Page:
This setting cannot be changed after the cluster is created.
    1. Protocols can restrict communications to the Altinity.Cloud cluster based on your organizations needs. By default **Binary Protocol (port:9440) and HTTP Protocol (port: 8443) are enabled.
    2. Datadog integration: Not enabled at this time. Stay tuned for future developments.
    3. IP restrictions: Restrict IP communications to the cluster to specific IP addresses. For more information, see the Administrator Guide. Leave blank for now.
  5. Last page! Review & Launch lets you double check your settings and see the estimated cluster cost. When you’re ready, click Launch.

It will take a little while before your new cluster is ready, so grab your coffee or tea or other hydrating beverage. When it’s complete, you’ll see your new cluster with all nodes online and all health checks passed.

4 - Your First Queries

How to use Cluster Explore to run queries, view table structures and available processes.

Once your cluster is created, time to create some tables and do some queries.

For those experienced with ClickHouse, this will be very familiar. For people who are new to ClickHouse, creating tables is very similar to other SQL based databases, with some extra syntax that defines the type of table we’re making. This is part of what gives ClickHouse its speed. For complete details on ClickHouse commands, see the ClickHouse SQL Reference Guide.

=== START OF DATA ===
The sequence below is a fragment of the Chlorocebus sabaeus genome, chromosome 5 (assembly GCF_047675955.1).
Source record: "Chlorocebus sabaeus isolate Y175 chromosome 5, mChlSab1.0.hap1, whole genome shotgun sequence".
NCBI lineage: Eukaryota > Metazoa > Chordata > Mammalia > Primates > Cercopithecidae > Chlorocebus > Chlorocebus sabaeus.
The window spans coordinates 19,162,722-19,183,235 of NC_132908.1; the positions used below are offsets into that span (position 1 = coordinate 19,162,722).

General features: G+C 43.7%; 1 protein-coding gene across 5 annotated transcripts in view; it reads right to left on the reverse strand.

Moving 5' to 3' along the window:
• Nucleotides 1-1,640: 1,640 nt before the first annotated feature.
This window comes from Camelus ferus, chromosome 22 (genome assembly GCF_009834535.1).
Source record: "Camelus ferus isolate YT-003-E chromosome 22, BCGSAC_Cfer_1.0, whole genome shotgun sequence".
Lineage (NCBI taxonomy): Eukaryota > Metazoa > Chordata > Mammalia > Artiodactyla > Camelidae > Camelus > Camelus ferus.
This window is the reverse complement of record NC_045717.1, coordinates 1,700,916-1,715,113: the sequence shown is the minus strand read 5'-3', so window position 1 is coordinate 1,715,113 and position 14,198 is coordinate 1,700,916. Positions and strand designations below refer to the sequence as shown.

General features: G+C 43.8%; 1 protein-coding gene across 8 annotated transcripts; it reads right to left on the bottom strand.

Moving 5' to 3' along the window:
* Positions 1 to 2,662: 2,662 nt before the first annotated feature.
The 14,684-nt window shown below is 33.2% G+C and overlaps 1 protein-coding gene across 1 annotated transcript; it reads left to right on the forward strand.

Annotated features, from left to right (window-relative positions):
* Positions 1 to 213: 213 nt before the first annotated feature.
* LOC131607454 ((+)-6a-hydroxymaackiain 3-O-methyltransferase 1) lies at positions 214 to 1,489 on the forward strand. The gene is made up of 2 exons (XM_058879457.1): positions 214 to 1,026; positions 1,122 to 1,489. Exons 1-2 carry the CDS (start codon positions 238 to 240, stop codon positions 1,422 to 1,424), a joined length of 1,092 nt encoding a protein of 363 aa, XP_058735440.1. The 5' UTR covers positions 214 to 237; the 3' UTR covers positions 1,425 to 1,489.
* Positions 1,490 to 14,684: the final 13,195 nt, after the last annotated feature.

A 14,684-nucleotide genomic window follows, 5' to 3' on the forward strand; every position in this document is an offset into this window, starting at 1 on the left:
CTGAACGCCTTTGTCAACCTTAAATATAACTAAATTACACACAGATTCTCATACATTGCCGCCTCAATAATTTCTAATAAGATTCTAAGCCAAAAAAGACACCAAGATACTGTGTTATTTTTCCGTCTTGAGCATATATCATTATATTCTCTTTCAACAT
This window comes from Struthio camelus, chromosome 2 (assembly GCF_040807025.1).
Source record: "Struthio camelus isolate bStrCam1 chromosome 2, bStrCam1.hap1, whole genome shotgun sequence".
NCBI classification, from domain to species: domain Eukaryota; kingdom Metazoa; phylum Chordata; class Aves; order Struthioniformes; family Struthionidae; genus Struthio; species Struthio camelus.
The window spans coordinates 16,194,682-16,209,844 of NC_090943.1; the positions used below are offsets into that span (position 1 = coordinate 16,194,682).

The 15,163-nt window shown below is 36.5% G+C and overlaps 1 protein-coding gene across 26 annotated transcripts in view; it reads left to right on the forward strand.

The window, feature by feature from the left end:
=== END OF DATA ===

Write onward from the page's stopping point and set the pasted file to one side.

Cluster Explore

The Cluster Explore page allows you to run queries, view the schema, and check on processes for your cluster. It’s a quick way of getting into your ClickHouse database, run commands and view your schema straight from your web browser. We’ll be using this to generate our first tables and input some data.

To access Cluster Explore for your cluster, just click Explore for the specific cluster to manage.

For our example, we’re going to create two tables:

  • events_local: This table will use the ReplicatedMergeTree table engine. If you don’t know about table engines, don’t worry about that for now. See the ClickHouse Engines page for complete information.
  • events: This table will be distributed on your cluster with the Distributed table engine.

In our examples, we’ll be using macro variables - these are placed between curly brackets and let us use the same SQL commands on different clusters and environments without having to fill in every detail. Any time you see an entry like {cluster} or {shard} you should recognize those as a macro variable.

The commands below will create these tables into the default database on your cluster.

Create Tables

To create your first tables:

  1. From the Clusters View select Explore for the cluster to manage.

  2. The Query tab is selected by default. (This may change in future releases.)

  3. For our first table, copy and paste the following into the Query window, then select Execute.

    CREATE TABLE IF NOT EXISTS events_local ON CLUSTER '{cluster}' (
        event_date  Date,
        event_type  Int32,
        article_id  Int32,
        title       String
    ) ENGINE = ReplicatedMergeTree('/clickhouse/{cluster}/tables/{shard}/{database}/{table}', '{replica}')
        PARTITION BY toYYYYMM(event_date)
        ORDER BY (event_type, article_id);

    You should see the following under Execute confirming the command ran, just replacing docdemo with your cluster: (query time: 0.342s)
    chi-docdemo-docdemo-0-0	9000 0	 	1	0
    chi-docdemo-docdemo-0-1	9000 0	 	0	0